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Christmas Gift Guide

Meet Roger Hill

The Hills have eyes

Brian Barnes cheated death

A hail of a drive

Sometimes, you chase the storm...

...and sometimes, the storm chases you

To get inside a tornado, drive a tank

Do it for the Instagram pics

We've got cows

Dust comes at you fast

Scott Wood isn't scared

That feeling when your camera needs a raincoat

Multitasking can be dangerous

This is a supercell and it can be stronger than a hurricane

Supercells make super hail

Another view of a supercell

Storm chasing at night

A very dark sky

It took 7 years to capture this moment

Even hurricanes are no match for storm chasers

Roger Hill runs a tornado tourism company called Silver Lining Tours. Hill and his wife Caryn drive thrill-seeking guests within a quarter mile of the 300 mph wind funnels.

Caption by / Photo by Barcroft Media/Getty Images

Hill lives in Colorado, where intense lightning storms are commonly visible from his Denver home.

Caption by / Photo by Roger Hill/Barcroft Media/Getty Images

The guy in the blue shirt, left of the giant tornado, is Brian Barnes. A tornado almost killed him in 1993, when he was on the way to his high school prom. He has also been struck by lightning. Barnes chases storms and runs an extreme-weather tour company.

Caption by / Photo by Brian Barnes/Barcroft Media/Getty Images

Barnes captured this image of a hail-covered road while chasing a storm in Colorado.

Caption by / Photo by Brian Barnes/Barcroft Media/Getty Images

Storm chasers Joel Taylor (left) and Reed Timmer (right) have been featured on Discovery Channel's reality TV series "Storm Chasers."

Caption by / Photo by Jim Reed/Corbis/Getty Images

A team of extreme-weather meteorologists were tracking storm data in Oklahoma when tornadoes suddenly appeared behind them.

Caption by / Photo by Zbigniew Bzdak/MCT/Getty Images

Sean Casey also appeared on "Storm Chasers." He built two armored trucks, called Tornado Intercept Vehicles, to drive into the center of tornadoes. That's almost definitely better than doing it in a Prius.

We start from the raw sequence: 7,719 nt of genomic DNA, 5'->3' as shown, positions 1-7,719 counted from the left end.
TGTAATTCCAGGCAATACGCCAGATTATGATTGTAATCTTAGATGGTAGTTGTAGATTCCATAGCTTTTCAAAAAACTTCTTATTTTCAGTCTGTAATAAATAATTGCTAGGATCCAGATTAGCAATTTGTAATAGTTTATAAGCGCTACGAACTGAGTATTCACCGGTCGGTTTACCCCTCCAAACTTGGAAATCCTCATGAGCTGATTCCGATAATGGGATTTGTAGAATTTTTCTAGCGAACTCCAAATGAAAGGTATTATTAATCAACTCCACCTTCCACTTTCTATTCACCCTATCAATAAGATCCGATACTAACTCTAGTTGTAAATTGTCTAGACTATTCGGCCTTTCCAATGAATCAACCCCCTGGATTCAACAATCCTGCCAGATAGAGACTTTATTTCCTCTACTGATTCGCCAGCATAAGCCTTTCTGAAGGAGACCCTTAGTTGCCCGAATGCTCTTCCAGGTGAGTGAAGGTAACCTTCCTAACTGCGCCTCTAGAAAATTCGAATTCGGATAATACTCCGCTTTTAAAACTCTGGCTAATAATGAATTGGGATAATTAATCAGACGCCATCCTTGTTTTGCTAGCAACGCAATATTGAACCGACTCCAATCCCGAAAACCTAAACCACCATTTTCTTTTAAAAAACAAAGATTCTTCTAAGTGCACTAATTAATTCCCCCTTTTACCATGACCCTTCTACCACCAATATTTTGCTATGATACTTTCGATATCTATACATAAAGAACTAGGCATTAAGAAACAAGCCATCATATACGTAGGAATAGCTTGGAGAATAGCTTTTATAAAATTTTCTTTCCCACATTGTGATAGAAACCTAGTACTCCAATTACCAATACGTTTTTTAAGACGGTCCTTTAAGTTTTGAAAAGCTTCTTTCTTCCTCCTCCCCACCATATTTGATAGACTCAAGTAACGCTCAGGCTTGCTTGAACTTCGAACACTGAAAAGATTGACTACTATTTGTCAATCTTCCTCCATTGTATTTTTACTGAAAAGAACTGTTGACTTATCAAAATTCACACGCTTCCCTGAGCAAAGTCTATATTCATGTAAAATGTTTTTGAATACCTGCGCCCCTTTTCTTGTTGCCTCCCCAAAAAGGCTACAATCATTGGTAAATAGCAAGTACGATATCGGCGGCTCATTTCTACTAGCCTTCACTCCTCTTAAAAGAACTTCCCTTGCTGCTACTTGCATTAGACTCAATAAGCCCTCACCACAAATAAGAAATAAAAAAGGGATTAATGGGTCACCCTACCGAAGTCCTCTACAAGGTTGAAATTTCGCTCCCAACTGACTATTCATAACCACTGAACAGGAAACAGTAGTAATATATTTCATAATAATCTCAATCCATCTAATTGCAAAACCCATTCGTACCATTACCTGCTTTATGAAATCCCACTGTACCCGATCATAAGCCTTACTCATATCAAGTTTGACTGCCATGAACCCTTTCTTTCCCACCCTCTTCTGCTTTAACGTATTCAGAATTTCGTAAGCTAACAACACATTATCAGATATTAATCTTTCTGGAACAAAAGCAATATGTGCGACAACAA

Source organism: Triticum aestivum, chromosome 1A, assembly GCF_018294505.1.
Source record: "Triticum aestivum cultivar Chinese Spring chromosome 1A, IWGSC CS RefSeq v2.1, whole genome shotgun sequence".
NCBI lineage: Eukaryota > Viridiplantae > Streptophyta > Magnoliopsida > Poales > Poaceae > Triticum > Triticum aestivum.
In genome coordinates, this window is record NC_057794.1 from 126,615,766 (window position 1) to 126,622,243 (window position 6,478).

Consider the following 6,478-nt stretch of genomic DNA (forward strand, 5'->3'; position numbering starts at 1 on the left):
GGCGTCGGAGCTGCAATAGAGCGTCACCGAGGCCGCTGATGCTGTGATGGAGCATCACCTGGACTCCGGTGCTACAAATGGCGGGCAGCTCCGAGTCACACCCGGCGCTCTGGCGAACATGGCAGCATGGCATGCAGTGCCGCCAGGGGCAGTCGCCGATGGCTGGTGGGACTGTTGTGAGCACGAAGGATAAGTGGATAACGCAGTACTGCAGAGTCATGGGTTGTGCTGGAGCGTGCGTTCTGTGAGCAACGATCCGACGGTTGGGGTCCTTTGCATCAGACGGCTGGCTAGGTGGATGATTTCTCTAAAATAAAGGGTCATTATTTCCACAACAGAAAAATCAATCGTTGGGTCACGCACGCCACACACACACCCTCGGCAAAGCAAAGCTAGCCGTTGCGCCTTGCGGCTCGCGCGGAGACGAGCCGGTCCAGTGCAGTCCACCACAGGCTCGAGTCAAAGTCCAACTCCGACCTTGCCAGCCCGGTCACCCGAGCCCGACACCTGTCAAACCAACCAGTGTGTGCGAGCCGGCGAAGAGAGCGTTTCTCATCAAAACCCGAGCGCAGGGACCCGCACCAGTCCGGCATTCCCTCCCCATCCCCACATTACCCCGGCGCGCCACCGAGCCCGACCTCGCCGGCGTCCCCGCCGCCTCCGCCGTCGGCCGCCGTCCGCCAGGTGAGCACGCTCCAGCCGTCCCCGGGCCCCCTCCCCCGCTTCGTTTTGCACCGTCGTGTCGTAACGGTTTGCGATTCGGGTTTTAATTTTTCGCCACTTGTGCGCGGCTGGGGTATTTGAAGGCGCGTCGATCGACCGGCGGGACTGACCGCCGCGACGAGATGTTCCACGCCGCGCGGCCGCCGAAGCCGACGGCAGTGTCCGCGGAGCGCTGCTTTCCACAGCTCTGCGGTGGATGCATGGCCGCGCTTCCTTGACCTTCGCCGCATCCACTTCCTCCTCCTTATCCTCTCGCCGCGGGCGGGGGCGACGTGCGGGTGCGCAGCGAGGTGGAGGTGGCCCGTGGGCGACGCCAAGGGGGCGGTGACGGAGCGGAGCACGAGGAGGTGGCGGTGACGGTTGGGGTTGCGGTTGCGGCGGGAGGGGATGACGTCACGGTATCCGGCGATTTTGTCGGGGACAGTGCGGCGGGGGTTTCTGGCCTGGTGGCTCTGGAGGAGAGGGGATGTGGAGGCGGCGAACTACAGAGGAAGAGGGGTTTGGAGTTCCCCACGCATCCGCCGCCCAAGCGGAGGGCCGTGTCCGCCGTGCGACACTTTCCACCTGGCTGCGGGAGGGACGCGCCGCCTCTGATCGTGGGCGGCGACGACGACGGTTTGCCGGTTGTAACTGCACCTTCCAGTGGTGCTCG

Caption by / Photo by George Wilhelm/Los Angeles Times/Getty Images

This tourist from London is seen casually posing in front of a monster storm outside of Hemmingford, Nebraska.

Caption by / Photo by Jeff Hutchens/Getty Images

Does this photo make anyone else want to watch "Twister"?

Caption by / Photo by Brian Barnes/Barcroft Media/Getty Images

This cloud is called a haboob. A haboob is a cloud of dust kicked up by high winds, and standing inside of one can feel like being pelted with a million flying needles. Storm chaser Scott Wood set up the camera to capture this terrifying oncoming storm.

Caption by / Photo by Scott Wood/Barcroft Media/Getty Images

And he stuck around for a while. Next question: Has Scott Wood seen "The Mummy"?

Caption by / Photo by Scott Wood/Barcroft Media/Getty Images

This is professional storm chaser Katherine Bay. She's in a car in the middle of Hurricane Jeanne, documenting plus 100 mph winds while driving in a foot of water in Vero Beach, Fla.

Caption by / Photo by Corbis/Getty Images

Holding an umbrella in a storm is difficult enough. Doing that while adjusting the shutter speed, focus and ISO on a camera is another thing entirely. This photo was taken by storm chaser Mike Kirk of his son and storm-chasing partner Shane, whose photography focuses on lightning.

Caption by / Photo by Shane Kirk/Barcroft Media/Getty Images

Supercell storms are rare, but the contained rotating storm systems can sustain winds in excess of 92 mph.

Caption by / Photo by Robert Sinner/LSM/Barcroft Media/Getty Images

Supercell storms also produce baseball-sized hail. That makes sticking around to watch them that much more dangerous.

Caption by / Photo by Robert Sinner/LSM/Barcroft Media/Getty Images

This supercell reportedly generated a tornado near Piedmont, Oklahoma.

Caption by / Photo by Getty Images/iStockphoto

Storm chasers were tracking a tornado when this bolt of lightning lit up the dark sky.

Caption by / Photo by Getty Images/iStockphoto

These rainbows appeared as a severe thunderstorm moved across the plains from Kansas to Colorado.

Caption by / Photo by Getty Images/iStockphoto

Greg McCown is a real estate agent by day and a storm chaser by night. He tried for seven years to photograph a lightning bolt and a rainbow in the same image. McCown used a lightning shutter trigger on his camera to capture the moment.

Caption by / Photo by Greg McCown/Barcroft USA/Getty Images

Storm chaser and meteorologist Michael Phelps walks through the storm surge of Hurricane Isabel as the storm makes landfall near Cape Hatteras, North Carolina.

Caption by / Photo by Jim Reed/Corbis/Getty Images
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